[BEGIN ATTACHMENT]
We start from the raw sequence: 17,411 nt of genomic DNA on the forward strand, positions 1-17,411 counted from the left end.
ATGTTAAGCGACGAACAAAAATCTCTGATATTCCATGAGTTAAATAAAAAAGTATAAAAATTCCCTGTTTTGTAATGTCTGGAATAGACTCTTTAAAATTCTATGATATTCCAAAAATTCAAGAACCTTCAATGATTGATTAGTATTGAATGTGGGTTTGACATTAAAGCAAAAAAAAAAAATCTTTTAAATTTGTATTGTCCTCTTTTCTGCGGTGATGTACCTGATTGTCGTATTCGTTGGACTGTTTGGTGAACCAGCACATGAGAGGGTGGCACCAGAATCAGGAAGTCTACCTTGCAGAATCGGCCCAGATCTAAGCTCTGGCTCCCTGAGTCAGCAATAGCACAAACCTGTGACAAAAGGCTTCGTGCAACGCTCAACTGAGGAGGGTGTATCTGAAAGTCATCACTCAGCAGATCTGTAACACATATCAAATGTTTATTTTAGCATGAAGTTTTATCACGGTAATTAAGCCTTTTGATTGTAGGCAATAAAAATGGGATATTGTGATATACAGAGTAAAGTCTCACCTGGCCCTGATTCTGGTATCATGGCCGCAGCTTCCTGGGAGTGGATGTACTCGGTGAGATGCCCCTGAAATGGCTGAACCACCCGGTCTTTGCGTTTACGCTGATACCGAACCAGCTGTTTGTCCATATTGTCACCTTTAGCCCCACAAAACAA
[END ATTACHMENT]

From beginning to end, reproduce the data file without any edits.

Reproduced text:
We start from the raw sequence: 17,411 nt of genomic DNA on the forward strand, positions 1-17,411 counted from the left end.
ATGTTAAGCGACGAACAAAAATCTCTGATATTCCATGAGTTAAATAAAAAAGTATAAAAATTCCCTGTTTTGTAATGTCTGGAATAGACTCTTTAAAATTCTATGATATTCCAAAAATTCAAGAACCTTCAATGATTGATTAGTATTGAATGTGGGTTTGACATTAAAGCAAAAAAAAAAAATCTTTTAAATTTGTATTGTCCTCTTTTCTGCGGTGATGTACCTGATTGTCGTATTCGTTGGACTGTTTGGTGAACCAGCACATGAGAGGGTGGCACCAGAATCAGGAAGTCTACCTTGCAGAATCGGCCCAGATCTAAGCTCTGGCTCCCTGAGTCAGCAATAGCACAAACCTGTGACAAAAGGCTTCGTGCAACGCTCAACTGAGGAGGGTGTATCTGAAAGTCATCACTCAGCAGATCTGTAACACATATCAAATGTTTATTTTAGCATGAAGTTTTATCACGGTAATTAAGCCTTTTGATTGTAGGCAATAAAAATGGGATATTGTGATATACAGAGTAAAGTCTCACCTGGCCCTGATTCTGGTATCATGGCCGCAGCTTCCTGGGAGTGGATGTACTCGGTGAGATGCCCCTGAAATGGCTGAACCACCCGGTCTTTGCGTTTACGCTGATACCGAACCAGCTGTTTGTCCATATTGTCACCTTTAGCCCCACAAAACAA